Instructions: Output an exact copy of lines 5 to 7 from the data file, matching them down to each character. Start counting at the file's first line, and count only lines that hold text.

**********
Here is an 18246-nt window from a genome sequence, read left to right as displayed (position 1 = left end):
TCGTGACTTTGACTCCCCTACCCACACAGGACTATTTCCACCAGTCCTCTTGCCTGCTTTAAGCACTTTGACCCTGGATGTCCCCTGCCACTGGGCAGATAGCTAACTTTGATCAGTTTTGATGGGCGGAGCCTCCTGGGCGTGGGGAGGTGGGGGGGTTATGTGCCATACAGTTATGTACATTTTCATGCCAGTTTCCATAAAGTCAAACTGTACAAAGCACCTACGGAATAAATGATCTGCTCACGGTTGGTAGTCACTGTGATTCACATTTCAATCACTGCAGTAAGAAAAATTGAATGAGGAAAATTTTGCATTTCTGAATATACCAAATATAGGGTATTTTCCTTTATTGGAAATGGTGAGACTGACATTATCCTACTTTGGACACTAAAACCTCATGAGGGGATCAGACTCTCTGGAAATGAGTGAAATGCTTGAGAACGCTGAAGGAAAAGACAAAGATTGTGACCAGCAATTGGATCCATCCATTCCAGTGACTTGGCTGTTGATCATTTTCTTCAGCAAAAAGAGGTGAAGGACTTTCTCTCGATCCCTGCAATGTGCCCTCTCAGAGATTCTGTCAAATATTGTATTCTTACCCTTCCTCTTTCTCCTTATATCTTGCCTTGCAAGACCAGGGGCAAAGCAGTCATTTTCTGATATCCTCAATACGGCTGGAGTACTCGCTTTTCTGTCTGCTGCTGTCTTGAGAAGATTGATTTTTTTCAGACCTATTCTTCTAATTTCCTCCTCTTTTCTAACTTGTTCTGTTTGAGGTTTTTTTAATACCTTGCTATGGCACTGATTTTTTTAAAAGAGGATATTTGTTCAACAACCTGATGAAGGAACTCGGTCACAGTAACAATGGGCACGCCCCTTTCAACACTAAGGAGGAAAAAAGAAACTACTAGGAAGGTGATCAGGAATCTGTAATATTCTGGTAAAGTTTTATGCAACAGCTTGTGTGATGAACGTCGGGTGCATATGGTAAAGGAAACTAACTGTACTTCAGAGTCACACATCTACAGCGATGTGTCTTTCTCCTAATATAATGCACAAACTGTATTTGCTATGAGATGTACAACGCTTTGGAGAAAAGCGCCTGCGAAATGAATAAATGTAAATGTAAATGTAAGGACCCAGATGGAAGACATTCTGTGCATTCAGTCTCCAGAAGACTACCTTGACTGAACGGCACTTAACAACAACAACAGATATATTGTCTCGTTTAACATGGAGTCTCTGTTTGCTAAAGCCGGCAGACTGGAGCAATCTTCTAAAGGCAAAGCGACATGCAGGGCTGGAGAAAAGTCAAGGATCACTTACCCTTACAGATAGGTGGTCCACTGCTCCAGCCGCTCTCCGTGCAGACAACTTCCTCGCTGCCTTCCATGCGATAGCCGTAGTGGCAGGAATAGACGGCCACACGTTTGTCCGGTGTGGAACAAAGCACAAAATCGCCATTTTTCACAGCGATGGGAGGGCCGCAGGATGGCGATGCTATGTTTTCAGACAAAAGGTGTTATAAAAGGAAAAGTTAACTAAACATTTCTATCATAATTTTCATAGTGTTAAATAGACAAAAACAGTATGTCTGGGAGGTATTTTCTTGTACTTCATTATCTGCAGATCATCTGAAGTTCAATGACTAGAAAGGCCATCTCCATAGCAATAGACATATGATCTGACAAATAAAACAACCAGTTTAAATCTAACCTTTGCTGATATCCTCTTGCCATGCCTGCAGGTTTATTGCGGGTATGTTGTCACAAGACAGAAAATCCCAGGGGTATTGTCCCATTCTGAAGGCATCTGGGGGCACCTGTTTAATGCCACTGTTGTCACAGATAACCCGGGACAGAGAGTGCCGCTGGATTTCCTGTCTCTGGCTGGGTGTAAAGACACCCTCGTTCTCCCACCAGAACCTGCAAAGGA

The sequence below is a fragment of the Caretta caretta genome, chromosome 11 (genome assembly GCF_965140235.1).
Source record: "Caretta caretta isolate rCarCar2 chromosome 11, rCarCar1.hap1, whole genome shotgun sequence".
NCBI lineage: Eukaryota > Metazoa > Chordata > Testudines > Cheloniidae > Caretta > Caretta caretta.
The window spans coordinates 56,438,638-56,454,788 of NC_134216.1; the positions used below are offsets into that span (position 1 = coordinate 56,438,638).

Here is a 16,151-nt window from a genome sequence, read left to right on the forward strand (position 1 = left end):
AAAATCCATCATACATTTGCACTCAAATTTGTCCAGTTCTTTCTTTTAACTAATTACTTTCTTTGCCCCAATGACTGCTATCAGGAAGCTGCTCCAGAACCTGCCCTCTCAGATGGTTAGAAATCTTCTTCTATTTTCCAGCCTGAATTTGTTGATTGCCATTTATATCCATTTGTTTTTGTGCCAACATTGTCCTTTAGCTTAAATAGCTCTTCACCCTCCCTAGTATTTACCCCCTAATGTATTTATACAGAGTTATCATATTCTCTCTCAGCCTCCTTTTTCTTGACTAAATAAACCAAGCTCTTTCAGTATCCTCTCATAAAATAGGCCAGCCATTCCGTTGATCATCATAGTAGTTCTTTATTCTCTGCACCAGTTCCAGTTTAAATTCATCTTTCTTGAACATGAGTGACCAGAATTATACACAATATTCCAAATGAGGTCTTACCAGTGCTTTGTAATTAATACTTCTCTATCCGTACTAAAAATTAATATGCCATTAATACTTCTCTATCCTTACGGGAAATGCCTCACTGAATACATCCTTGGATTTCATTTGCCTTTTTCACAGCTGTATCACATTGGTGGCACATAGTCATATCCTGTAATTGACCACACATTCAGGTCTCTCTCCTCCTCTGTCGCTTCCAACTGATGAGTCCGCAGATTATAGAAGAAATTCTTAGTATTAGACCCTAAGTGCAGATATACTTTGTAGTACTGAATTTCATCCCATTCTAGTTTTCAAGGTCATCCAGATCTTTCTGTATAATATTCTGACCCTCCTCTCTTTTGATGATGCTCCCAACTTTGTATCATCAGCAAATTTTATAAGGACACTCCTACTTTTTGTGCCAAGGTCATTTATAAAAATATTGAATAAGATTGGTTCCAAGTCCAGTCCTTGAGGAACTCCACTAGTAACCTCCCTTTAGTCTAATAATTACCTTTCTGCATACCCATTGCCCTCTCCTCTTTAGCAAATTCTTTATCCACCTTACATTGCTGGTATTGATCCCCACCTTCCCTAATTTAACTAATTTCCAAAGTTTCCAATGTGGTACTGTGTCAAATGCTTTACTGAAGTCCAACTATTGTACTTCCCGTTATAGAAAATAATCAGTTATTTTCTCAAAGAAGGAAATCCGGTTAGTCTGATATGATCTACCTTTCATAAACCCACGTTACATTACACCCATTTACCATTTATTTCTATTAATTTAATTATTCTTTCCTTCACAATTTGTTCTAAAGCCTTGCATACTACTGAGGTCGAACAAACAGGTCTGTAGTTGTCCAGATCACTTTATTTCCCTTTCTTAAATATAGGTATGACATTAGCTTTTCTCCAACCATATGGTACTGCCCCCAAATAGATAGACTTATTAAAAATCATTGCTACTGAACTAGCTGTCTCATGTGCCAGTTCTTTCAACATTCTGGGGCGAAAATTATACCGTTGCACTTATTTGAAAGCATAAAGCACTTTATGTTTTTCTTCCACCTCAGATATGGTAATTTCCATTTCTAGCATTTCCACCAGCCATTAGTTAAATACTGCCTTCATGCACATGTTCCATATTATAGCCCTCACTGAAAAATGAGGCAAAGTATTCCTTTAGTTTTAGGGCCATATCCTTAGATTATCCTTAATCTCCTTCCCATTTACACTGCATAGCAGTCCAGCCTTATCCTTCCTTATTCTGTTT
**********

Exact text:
NCBI lineage: Eukaryota > Metazoa > Chordata > Testudines > Cheloniidae > Caretta > Caretta caretta.
The window spans coordinates 56,438,638-56,454,788 of NC_134216.1; the positions used below are offsets into that span (position 1 = coordinate 56,438,638).

Here is a 16,151-nt window from a genome sequence, read left to right on the forward strand (position 1 = left end):